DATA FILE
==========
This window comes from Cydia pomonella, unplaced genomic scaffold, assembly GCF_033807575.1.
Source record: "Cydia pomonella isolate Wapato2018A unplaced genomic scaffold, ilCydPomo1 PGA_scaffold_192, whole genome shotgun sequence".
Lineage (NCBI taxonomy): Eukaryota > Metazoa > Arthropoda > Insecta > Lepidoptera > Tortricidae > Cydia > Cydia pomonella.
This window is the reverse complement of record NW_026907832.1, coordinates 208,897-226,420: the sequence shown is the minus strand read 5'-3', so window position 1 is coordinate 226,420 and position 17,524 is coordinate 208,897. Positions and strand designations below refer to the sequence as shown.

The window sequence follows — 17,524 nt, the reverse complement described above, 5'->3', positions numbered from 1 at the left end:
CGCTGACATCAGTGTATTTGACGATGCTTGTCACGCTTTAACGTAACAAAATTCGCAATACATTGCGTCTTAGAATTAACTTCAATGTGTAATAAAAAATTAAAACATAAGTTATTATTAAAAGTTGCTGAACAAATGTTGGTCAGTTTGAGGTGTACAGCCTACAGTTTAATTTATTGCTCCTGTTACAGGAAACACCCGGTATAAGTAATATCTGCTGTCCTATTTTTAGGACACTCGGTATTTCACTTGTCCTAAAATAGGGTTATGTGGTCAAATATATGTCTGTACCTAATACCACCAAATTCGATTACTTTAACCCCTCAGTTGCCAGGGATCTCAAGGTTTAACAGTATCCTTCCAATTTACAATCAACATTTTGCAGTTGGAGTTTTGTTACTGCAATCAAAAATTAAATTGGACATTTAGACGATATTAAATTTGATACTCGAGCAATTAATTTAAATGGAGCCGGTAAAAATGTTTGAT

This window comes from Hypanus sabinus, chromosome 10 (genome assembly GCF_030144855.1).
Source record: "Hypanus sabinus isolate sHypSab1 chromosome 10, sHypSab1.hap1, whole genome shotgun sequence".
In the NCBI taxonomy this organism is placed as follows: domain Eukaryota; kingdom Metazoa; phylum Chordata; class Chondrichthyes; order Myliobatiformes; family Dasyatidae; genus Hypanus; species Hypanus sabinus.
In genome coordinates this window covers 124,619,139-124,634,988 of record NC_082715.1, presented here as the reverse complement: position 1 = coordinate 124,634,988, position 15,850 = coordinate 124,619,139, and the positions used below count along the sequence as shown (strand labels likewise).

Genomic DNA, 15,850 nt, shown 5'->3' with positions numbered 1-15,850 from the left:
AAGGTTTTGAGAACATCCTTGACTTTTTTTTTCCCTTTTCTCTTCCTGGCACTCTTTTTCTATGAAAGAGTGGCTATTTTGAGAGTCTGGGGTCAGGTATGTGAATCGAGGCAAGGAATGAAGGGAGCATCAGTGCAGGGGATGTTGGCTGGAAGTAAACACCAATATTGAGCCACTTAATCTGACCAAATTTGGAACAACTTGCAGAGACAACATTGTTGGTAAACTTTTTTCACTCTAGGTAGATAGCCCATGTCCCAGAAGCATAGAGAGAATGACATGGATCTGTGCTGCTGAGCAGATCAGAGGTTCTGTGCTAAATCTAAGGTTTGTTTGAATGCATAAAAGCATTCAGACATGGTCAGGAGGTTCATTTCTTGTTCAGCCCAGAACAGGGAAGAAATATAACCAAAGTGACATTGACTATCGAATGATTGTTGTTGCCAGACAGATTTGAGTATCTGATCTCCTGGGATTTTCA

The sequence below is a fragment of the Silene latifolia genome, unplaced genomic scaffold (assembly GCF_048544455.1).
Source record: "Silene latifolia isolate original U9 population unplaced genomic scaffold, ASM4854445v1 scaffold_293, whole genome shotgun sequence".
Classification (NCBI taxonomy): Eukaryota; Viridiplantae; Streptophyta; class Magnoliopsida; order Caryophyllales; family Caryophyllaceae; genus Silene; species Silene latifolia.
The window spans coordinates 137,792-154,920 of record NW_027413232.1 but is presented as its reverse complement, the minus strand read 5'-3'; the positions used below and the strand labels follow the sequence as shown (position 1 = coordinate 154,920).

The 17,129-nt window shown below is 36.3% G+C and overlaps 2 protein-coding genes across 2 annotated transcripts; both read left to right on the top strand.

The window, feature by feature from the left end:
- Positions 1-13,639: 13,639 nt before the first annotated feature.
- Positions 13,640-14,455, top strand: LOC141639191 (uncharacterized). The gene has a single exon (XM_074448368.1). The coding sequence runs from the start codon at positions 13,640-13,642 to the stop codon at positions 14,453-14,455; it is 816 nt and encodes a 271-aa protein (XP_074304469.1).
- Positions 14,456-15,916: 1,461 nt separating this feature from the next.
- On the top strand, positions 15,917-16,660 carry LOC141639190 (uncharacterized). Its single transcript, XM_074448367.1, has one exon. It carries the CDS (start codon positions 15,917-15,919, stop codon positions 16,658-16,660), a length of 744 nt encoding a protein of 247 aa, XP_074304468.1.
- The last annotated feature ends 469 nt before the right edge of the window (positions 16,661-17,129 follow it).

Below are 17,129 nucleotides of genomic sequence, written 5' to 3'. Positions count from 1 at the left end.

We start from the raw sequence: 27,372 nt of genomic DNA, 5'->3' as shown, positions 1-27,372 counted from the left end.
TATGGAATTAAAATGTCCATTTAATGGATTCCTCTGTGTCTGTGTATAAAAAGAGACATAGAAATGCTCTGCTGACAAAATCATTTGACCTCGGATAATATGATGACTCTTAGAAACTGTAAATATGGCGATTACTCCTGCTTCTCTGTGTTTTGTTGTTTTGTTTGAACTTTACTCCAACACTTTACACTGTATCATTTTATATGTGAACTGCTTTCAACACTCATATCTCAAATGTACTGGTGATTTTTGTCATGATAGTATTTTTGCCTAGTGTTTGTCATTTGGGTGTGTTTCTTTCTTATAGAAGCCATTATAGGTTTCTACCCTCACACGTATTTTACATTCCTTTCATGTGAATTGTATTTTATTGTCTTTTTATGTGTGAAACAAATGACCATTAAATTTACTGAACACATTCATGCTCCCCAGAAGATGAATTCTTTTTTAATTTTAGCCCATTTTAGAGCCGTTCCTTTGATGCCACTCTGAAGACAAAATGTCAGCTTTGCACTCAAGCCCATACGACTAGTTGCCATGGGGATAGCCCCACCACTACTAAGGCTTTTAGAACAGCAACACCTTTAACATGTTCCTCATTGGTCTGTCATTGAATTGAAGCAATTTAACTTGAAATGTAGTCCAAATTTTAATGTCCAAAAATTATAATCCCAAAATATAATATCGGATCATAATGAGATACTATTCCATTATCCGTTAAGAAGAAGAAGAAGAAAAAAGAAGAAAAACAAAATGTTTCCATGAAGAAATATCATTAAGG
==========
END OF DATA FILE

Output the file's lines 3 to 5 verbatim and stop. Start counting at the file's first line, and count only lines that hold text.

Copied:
Lineage (NCBI taxonomy): Eukaryota > Metazoa > Arthropoda > Insecta > Lepidoptera > Tortricidae > Cydia > Cydia pomonella.
This window is the reverse complement of record NW_026907832.1, coordinates 208,897-226,420: the sequence shown is the minus strand read 5'-3', so window position 1 is coordinate 226,420 and position 17,524 is coordinate 208,897. Positions and strand designations below refer to the sequence as shown.

The window sequence follows — 17,524 nt, the reverse complement described above, 5'->3', positions numbered from 1 at the left end: